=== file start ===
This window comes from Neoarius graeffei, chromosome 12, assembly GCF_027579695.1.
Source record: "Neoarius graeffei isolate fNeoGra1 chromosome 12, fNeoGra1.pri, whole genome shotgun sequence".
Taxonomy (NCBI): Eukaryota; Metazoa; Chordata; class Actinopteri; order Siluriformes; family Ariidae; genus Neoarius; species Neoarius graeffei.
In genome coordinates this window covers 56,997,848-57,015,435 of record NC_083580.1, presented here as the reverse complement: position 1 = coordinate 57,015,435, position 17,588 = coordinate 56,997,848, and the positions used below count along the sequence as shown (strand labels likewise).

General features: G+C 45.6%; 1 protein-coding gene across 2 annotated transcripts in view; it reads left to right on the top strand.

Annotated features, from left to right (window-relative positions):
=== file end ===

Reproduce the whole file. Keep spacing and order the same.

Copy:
This window comes from Neoarius graeffei, chromosome 12, assembly GCF_027579695.1.
Source record: "Neoarius graeffei isolate fNeoGra1 chromosome 12, fNeoGra1.pri, whole genome shotgun sequence".
Taxonomy (NCBI): Eukaryota; Metazoa; Chordata; class Actinopteri; order Siluriformes; family Ariidae; genus Neoarius; species Neoarius graeffei.
In genome coordinates this window covers 56,997,848-57,015,435 of record NC_083580.1, presented here as the reverse complement: position 1 = coordinate 57,015,435, position 17,588 = coordinate 56,997,848, and the positions used below count along the sequence as shown (strand labels likewise).

General features: G+C 45.6%; 1 protein-coding gene across 2 annotated transcripts in view; it reads left to right on the top strand.

Annotated features, from left to right (window-relative positions):